The government has come under increasing pressure for introducing the national lockdown, with critics slamming its use of statistics to justify the new restrictions
Greater Manchester Police make arrests as they act on a dispersal order at Piccadilly Gardens, Manchester as people attend anti-lockdown protest in Manchester
Arrests made at Anti-mask attend protest in Manchester during lockdown. Anger has been surging following introduction of the new measures
But the move has proven controversial as streams of data from various sources – some official and some not – seem to show that the local lockdown policy was working.
Meanwhile, nearly 500 academics told Boris Johnson in open letter attacking lockdown that official data is ‘exaggerating’ the risk of Covid-19 and talk of a second wave is ‘misleading’.
The doctors and scientists said the Government’s response to the coronavirus pandemic has become ‘disproportionate’ and that mass testing has distorted the risk of the virus.
They said tests are likely to be producing high numbers of ‘false positive’ results and the Government must do more to put infection and death rates within the context of normal seasonal rates.
The letter criticised the Government’s handling of coronavirus for ‘causing more harm than good’.
Top scientists suggested the UK’s second wave of coronavirus has already peaked.
Professor Tim Spector, who leads the Covid Symptom Study app aiming to track the spread of Covid-19 in the UK, confirmed that there were ‘positive signs’ the country has ‘passed the peak of the second wave’.
The open letter to the Prime Minister was signed by 469 medics and is titled First Do No Harm – the medical principle that a cure must never be worse than the disease itself.
It is signed by immunologist Dr Charlotte R Bell, paediatrician Dr Rosamond Jones, consultant surgeon and Keith Willison, Professor of Chemical Biology at Imperial College.
The letter reads: ‘The management of the crisis has become disproportionate and is now causing more harm than good.
‘We urge policy-makers to remember that this pandemic, like all pandemics, will eventually pass but the social and psychological damage that it is causing risks becoming permanent.
‘After the initial justifiable response to Covid-19, the evidence base now shows a different picture.
Boris Johnson is facing a growing Tory revolt over the Government’s national coronavirus lockdown, as Britain announced 151 new Covid deaths in hospitals, a rise of just 14 compared to last week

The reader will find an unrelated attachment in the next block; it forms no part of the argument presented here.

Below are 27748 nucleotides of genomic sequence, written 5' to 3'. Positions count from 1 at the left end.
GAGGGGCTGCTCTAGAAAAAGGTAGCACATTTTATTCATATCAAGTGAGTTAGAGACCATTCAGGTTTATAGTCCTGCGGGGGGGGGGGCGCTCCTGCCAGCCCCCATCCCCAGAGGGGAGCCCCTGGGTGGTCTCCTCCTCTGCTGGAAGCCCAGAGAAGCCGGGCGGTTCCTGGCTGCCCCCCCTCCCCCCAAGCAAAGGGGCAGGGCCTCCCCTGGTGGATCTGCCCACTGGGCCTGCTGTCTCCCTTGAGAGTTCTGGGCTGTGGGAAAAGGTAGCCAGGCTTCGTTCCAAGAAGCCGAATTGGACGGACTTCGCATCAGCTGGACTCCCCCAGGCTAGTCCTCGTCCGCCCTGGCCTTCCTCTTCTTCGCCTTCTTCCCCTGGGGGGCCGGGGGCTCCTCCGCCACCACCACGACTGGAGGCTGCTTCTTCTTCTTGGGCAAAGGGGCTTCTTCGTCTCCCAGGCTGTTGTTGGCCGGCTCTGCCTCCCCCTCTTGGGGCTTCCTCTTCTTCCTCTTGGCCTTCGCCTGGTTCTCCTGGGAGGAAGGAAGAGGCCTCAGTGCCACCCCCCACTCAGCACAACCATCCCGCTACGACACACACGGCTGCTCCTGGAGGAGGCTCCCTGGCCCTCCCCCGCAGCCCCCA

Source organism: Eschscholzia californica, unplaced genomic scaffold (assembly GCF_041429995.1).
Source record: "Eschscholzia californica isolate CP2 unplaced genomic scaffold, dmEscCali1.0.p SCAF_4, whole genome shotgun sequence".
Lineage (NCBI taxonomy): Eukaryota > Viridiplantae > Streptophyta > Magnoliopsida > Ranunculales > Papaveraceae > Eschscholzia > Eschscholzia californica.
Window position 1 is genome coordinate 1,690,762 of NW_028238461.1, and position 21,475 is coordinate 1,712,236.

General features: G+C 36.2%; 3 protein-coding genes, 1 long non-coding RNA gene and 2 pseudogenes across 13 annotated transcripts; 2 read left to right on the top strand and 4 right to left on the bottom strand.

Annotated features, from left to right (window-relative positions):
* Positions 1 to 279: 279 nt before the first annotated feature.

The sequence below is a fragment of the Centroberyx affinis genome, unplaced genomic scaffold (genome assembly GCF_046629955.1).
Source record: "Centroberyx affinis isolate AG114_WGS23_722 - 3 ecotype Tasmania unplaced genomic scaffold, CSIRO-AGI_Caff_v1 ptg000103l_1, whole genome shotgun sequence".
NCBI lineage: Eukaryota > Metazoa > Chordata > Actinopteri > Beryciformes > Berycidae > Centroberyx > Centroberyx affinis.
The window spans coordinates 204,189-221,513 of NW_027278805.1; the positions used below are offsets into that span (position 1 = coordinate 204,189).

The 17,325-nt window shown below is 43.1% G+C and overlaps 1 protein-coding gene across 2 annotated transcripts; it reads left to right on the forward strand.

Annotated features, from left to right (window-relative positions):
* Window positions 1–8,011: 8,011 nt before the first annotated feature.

A further 156 people have died after testing positive for the virus, official figures released today have revealed, bringing the UK’s total death toll during the pandemic to 49,044
The UK has today confirmed a further 20,572 positive Covid tests, a drop of 11.5 per cent on last Sunday’s total
‘The problem of functional false positive rates has still not been addressed and particularly in the context of low prevalence of disease whereby false positives are likely to exceed true positives substantially and moreover correlate poorly with the person being infectious.
Alongside this we have the issue that it is normal to see an increase in illness and deaths during the winter months.
‘It is notable that [the] UK death rate is currently sitting around average for this time of year. The use of the term ‘second wave’ is therefore misleading.
‘We have the knowledge to enable a policy that protects the elderly and vulnerable without increasing all other health and economic harms and which is not at the expense our whole way of life and particularly that of the nation’s children.’
The open letter was organised by the parent campaign UsForThem and Recovery, a new group opposing strong coronavirus restrictions.
It comes as the UK has today confirmed a further 20,572 positive Covid tests, a drop of 11.5 per cent on last Sunday’s total.
Today’s cases – which are 2,682 fewer than the 23,254 reported this time last week – comes on the first weekend of the country’s controversial second lockdown.
A further 156 people have died after testing positive for the virus, official figures released today have revealed, bringing the UK’s total death toll during the pandemic to 49,044.
Today’s all-settings death toll marks a drop of 3.7 per cent on the 162 deaths reported this time last week.
It is also fewer than half the 413 deaths reported yesterday – but figures on Sunday can be lower than usual due to a delay in processing over the weekend.
The positive drop in case numbers adds fuel to criticism against Boris Johnson’s trigger-happy lockdown put in place this week.